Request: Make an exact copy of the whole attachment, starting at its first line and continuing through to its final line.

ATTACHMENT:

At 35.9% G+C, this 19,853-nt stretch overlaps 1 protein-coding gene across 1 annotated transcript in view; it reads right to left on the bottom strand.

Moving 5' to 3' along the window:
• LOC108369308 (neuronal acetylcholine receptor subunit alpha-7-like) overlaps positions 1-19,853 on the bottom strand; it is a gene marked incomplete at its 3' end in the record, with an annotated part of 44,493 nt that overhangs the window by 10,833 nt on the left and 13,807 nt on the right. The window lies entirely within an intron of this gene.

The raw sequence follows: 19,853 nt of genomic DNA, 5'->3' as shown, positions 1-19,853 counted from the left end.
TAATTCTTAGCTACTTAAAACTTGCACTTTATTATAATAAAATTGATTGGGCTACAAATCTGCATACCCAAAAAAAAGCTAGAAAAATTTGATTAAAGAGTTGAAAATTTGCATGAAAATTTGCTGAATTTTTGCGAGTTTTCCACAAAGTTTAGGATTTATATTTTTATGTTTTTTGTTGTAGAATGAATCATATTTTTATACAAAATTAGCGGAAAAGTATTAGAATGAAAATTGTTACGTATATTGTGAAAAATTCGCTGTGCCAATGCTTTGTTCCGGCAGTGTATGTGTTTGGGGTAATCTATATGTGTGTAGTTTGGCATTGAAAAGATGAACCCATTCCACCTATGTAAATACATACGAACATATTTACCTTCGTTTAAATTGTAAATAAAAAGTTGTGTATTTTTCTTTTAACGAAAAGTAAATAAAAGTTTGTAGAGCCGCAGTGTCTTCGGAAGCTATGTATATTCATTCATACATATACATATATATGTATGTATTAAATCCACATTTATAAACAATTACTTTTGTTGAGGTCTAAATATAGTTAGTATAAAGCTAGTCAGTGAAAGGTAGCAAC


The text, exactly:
At 35.9% G+C, this 19,853-nt stretch overlaps 1 protein-coding gene across 1 annotated transcript in view; it reads right to left on the bottom strand.

Moving 5' to 3' along the window:
• LOC108369308 (neuronal acetylcholine receptor subunit alpha-7-like) overlaps positions 1-19,853 on the bottom strand; it is a gene marked incomplete at its 3' end in the record, with an annotated part of 44,493 nt that overhangs the window by 10,833 nt on the left and 13,807 nt on the right. The window lies entirely within an intron of this gene.

The raw sequence follows: 19,853 nt of genomic DNA, 5'->3' as shown, positions 1-19,853 counted from the left end.
TAATTCTTAGCTACTTAAAACTTGCACTTTATTATAATAAAATTGATTGGGCTACAAATCTGCATACCCAAAAAAAAGCTAGAAAAATTTGATTAAAGAGTTGAAAATTTGCATGAAAATTTGCTGAATTTTTGCGAGTTTTCCACAAAGTTTAGGATTTATATTTTTATGTTTTTTGTTGTAGAATGAATCATATTTTTATACAAAATTAGCGGAAAAGTATTAGAATGAAAATTGTTACGTATATTGTGAAAAATTCGCTGTGCCAATGCTTTGTTCCGGCAGTGTATGTGTTTGGGGTAATCTATATGTGTGTAGTTTGGCATTGAAAAGATGAACCCATTCCACCTATGTAAATACATACGAACATATTTACCTTCGTTTAAATTGTAAATAAAAAGTTGTGTATTTTTCTTTTAACGAAAAGTAAATAAAAGTTTGTAGAGCCGCAGTGTCTTCGGAAGCTATGTATATTCATTCATACATATACATATATATGTATGTATTAAATCCACATTTATAAACAATTACTTTTGTTGAGGTCTAAATATAGTTAGTATAAAGCTAGTCAGTGAAAGGTAGCAAC